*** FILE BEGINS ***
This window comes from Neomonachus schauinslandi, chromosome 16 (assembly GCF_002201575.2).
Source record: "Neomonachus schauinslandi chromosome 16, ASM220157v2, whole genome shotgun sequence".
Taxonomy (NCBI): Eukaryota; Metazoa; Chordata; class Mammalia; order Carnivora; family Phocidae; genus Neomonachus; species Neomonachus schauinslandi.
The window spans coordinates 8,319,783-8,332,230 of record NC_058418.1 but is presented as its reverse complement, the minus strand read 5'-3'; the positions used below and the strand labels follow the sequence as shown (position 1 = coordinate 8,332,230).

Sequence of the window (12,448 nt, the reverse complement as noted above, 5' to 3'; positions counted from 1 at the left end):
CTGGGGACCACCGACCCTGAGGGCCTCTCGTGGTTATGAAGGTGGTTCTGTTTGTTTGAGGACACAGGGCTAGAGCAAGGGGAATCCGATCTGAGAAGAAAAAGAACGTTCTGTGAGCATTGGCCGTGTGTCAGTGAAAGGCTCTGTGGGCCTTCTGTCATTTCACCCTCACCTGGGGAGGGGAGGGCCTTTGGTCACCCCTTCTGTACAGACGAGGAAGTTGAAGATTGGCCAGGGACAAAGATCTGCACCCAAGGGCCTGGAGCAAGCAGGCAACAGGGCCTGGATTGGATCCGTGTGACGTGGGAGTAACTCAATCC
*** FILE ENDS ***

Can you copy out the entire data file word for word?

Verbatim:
This window comes from Neomonachus schauinslandi, chromosome 16 (assembly GCF_002201575.2).
Source record: "Neomonachus schauinslandi chromosome 16, ASM220157v2, whole genome shotgun sequence".
Taxonomy (NCBI): Eukaryota; Metazoa; Chordata; class Mammalia; order Carnivora; family Phocidae; genus Neomonachus; species Neomonachus schauinslandi.
The window spans coordinates 8,319,783-8,332,230 of record NC_058418.1 but is presented as its reverse complement, the minus strand read 5'-3'; the positions used below and the strand labels follow the sequence as shown (position 1 = coordinate 8,332,230).

Sequence of the window (12,448 nt, the reverse complement as noted above, 5' to 3'; positions counted from 1 at the left end):
CTGGGGACCACCGACCCTGAGGGCCTCTCGTGGTTATGAAGGTGGTTCTGTTTGTTTGAGGACACAGGGCTAGAGCAAGGGGAATCCGATCTGAGAAGAAAAAGAACGTTCTGTGAGCATTGGCCGTGTGTCAGTGAAAGGCTCTGTGGGCCTTCTGTCATTTCACCCTCACCTGGGGAGGGGAGGGCCTTTGGTCACCCCTTCTGTACAGACGAGGAAGTTGAAGATTGGCCAGGGACAAAGATCTGCACCCAAGGGCCTGGAGCAAGCAGGCAACAGGGCCTGGATTGGATCCGTGTGACGTGGGAGTAACTCAATCC